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Golden State Warriors’ Stephen Curry (illness) expected back Tuesday; James Wiseman (wrist) nears return

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Golden State Warriors star Stephen Curry went through all of Monday’s practice and is expected to play Tuesday after sitting out Saturday’s game because of an illness.

“He’s feeling better today,” Warriors coach Steve Kerr said during a video conference with reporters after Monday’s practice. “He went through practice, participated fully, so we anticipate he’ll play [Tuesday].”

Curry, who is averaging 29.9 points per game this season, was a surprise last-minute scratch prior to Saturday’s 102-100 loss to the Hornets. The other good news for the Warriors is that Kerr is optimistic that both James Wiseman (wrist) and Kevon Looney (ankle) will play against the Knicks after going through all of Monday’s practice. The Warriors want to see how each warms up and responds Tuesday before making a final decision.

“If they’re both ready to play, they’ll both play,” Kerr said of his larger rotation with both big men back in the fold. “Obviously, we can’t play 12 guys so I’m going to have to make some moves and that’s what I’m going to do. I’m not going to tell you what I’m going to do because I got to talk to our players first, but if Loon and James are both active, then they’ll both be in the game.”

Kerr also noted that he anticipates Looney being back in the starting lineup if he is able to play. Looney has been out of the lineup since rolling his ankle on Feb. 2. Wiseman has been out since Jan. 30 after injuring his wrist.

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Julius Erving latest NBA legend to announce he has received COVID-19 vaccine

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Julius “Dr. J” Erving is the latest NBA legend to reveal that he’s gotten vaccinated against the coronavirus, doing so Monday.

Much like Kareem Abdul-Jabbar, Gregg Popovich and Bill Russell before him, Erving made the announcement in the form of a video distributed through the league.

“We were never afraid to take the big shot,” Erving said in the video.

Erving turned 71 on Monday, meaning he is well within the current age guidelines for vaccine eligibility as established by the Centers for Disease Control and Prevention. The video he appears in also includes short clips of Jerry West, Dave Bing and Wayne Embry receiving their vaccinations.

The league has released these videos in an effort to help encourage members of the public to receive the vaccine when they are eligible and it is available in their community.

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NBA Power Rankings – Why the Phoenix Suns and Brooklyn Nets are making noise ahead of Week 10

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Though the Western Conference standings look like a three-team race between the Utah Jazz, Los Angeles Lakers and LA Clippers, the rising Phoenix Suns aren’t far behind. Chris Paul, Devin Booker & Co. have won 11 of their past 13 games.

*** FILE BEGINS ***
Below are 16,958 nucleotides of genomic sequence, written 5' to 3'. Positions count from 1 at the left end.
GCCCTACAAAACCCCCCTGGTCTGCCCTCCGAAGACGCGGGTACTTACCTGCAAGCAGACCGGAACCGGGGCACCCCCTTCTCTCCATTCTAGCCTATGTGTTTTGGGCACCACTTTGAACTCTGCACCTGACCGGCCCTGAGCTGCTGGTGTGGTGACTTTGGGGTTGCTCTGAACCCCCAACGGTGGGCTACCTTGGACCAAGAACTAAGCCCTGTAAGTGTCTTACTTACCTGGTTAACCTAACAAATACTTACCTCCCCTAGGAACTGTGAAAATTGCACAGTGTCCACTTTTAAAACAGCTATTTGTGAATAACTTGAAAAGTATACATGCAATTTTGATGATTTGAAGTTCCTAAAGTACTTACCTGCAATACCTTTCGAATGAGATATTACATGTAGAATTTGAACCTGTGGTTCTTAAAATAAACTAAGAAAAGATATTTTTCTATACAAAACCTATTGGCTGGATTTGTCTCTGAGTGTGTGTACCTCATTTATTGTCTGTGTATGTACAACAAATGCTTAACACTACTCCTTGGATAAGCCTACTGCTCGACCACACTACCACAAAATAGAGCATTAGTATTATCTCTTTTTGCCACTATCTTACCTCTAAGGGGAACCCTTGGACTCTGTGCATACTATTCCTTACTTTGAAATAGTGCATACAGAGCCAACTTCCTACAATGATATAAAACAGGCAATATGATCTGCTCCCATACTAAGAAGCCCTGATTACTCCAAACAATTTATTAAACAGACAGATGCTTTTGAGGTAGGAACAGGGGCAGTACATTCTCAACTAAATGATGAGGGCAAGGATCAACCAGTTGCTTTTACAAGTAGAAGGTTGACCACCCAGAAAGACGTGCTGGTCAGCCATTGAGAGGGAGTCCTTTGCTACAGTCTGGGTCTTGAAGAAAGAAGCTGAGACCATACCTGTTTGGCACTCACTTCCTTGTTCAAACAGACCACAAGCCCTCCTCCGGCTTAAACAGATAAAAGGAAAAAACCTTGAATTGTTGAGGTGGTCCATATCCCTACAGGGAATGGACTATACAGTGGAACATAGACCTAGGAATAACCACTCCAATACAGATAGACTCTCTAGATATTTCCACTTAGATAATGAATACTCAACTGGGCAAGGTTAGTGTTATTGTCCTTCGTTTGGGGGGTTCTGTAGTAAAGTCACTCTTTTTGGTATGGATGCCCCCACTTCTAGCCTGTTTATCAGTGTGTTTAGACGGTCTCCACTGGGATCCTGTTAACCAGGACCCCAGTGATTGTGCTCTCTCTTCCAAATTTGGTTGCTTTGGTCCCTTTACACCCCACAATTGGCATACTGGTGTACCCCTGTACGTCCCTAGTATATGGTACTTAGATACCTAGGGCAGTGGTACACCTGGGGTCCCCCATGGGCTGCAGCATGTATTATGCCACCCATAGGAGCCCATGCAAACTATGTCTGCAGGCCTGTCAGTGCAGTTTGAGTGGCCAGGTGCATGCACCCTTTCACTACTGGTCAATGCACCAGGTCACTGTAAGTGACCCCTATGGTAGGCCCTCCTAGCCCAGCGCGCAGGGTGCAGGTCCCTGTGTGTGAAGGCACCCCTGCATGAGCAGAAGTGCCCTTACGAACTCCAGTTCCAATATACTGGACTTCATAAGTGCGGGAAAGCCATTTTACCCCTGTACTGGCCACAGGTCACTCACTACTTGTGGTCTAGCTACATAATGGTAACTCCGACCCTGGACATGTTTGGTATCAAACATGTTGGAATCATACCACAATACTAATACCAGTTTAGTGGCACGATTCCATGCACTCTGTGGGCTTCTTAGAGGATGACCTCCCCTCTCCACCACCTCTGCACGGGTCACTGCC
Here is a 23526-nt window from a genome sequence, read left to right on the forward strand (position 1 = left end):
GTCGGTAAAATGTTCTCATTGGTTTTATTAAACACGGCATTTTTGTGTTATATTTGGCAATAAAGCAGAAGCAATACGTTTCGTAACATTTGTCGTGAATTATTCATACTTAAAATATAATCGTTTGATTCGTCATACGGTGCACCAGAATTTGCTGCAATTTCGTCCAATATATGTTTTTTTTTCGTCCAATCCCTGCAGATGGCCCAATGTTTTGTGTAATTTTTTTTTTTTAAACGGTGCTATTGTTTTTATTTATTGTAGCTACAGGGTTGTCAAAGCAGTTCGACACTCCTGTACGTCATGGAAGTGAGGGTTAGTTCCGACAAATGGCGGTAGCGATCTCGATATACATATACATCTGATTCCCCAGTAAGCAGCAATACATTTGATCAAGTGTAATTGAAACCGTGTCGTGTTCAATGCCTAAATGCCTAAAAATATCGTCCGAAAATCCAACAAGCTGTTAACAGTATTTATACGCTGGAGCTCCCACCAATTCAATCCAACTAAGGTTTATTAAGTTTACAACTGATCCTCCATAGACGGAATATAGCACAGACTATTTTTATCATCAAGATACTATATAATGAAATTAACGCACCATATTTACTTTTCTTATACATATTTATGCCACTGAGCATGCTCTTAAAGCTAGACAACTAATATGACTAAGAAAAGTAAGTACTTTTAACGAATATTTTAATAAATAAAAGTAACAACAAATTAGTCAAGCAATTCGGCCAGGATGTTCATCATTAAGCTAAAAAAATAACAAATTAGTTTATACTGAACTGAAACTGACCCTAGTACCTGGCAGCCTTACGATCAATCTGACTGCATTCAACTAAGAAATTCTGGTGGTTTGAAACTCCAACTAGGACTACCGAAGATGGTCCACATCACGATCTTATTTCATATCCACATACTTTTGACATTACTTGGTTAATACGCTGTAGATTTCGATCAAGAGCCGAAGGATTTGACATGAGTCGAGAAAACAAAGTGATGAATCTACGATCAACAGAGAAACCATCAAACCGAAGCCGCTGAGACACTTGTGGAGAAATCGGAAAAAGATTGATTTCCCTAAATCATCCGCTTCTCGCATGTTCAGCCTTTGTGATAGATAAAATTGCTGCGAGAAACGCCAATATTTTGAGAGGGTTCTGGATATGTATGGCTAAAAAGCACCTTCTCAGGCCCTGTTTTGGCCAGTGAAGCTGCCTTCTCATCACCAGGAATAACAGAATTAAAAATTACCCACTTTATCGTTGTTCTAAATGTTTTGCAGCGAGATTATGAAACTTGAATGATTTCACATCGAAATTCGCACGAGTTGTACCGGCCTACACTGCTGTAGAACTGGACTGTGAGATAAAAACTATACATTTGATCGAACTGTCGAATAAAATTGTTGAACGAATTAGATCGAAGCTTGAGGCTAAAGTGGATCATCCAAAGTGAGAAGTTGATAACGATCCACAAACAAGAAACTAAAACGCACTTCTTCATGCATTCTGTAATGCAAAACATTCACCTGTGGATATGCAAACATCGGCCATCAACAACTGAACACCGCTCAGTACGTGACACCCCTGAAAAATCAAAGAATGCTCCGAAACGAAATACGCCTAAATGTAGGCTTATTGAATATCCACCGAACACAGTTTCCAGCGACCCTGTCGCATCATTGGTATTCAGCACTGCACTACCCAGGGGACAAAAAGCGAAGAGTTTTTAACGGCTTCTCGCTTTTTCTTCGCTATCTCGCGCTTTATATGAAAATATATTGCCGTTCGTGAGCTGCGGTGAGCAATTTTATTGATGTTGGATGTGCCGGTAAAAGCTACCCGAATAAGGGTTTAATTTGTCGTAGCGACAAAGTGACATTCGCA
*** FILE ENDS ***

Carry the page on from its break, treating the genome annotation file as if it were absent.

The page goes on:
In the Eastern Conference, the Brooklyn Nets just keep winning. After sweeping at Staples Center — and their entire five-game West road trip — the Nets have run their win streak to a season-best six games.

Where do the Suns and Nets check in? Let’s dive into our Week 10 rankings.

Note: Throughout the regular season, our panel (ESPN’s Tim Bontemps, Nick Friedell, Andrew Lopez, Tim MacMahon, Dave McMenamin, Eric Woodyard, Royce Young and Ohm Youngmisuk) is ranking all 30 teams from top to bottom, taking stock of which teams are playing the best basketball now and which teams are looking most like title contenders.

Previous rankings: Week 1 | Week 2 | Week 3 | Week 4 | Week 5 | Week 6 | Week 7 | Week 8 | Week 9

1. Utah Jazz
2020-21 record: 24-6
Previous ranking: 1

The Jazz, who have played a league-low 20 clutch minutes this season, considered their loss to the Clippers a valuable learning experience. “Their abilities to cause problems both offensively and defensively throughout games are what we’re going to have to compete against and have to beat to get to our ultimate goal,” said Mike Conley, who returned after missing six games due to hamstring tightness. “For us to play the game that we did tonight, and be able to finish the way we did and execute down the stretch against a great team like this, I think it’s a great lesson.” — MacMahon

This week: CHA, LAL, @MIA, @ORL


2. LA Clippers
2020-21 record: 22-10
Previous ranking: 3

The Clippers started last week without Kawhi Leonard (leg contusion) and Paul George (swollen toe) before losing Nicolas Batum to a concussion. They finally got all three starters back on Friday and stopped a red-hot Jazz. But the Clippers continue to keep an eye on the big picture as they ease George back on a minutes restriction that kept him out of the final minutes of a tight loss to Brooklyn. At 22-10, the Clippers are still where they want to be — they continue to build chemistry and try to stay healthy. The Clippers’ defense needs to catch up to the offense and should get better as Leonard and George get back into the swing of things. — Youngmisuk

This week: WAS, @MEM, @MEM, @MIL


3. Los Angeles Lakers
2020-21 record: 22-9
Previous ranking: 2